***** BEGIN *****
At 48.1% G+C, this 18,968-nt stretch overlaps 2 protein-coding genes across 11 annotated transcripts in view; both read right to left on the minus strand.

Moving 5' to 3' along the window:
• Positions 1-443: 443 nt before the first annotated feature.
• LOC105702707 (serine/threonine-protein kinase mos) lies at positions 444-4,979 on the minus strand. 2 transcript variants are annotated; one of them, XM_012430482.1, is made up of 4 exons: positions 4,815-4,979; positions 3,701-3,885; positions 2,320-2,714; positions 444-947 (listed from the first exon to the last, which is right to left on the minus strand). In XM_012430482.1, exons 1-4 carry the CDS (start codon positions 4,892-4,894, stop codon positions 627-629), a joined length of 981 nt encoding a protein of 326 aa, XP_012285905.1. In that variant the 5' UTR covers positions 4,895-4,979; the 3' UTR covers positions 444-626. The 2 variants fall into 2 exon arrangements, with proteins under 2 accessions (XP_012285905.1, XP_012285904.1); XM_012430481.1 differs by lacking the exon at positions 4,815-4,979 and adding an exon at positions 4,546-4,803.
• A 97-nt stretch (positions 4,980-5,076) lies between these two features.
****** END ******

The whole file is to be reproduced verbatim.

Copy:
At 48.1% G+C, this 18,968-nt stretch overlaps 2 protein-coding genes across 11 annotated transcripts in view; both read right to left on the minus strand.

Moving 5' to 3' along the window:
• Positions 1-443: 443 nt before the first annotated feature.
• LOC105702707 (serine/threonine-protein kinase mos) lies at positions 444-4,979 on the minus strand. 2 transcript variants are annotated; one of them, XM_012430482.1, is made up of 4 exons: positions 4,815-4,979; positions 3,701-3,885; positions 2,320-2,714; positions 444-947 (listed from the first exon to the last, which is right to left on the minus strand). In XM_012430482.1, exons 1-4 carry the CDS (start codon positions 4,892-4,894, stop codon positions 627-629), a joined length of 981 nt encoding a protein of 326 aa, XP_012285905.1. In that variant the 5' UTR covers positions 4,895-4,979; the 3' UTR covers positions 444-626. The 2 variants fall into 2 exon arrangements, with proteins under 2 accessions (XP_012285905.1, XP_012285904.1); XM_012430481.1 differs by lacking the exon at positions 4,815-4,979 and adding an exon at positions 4,546-4,803.
• A 97-nt stretch (positions 4,980-5,076) lies between these two features.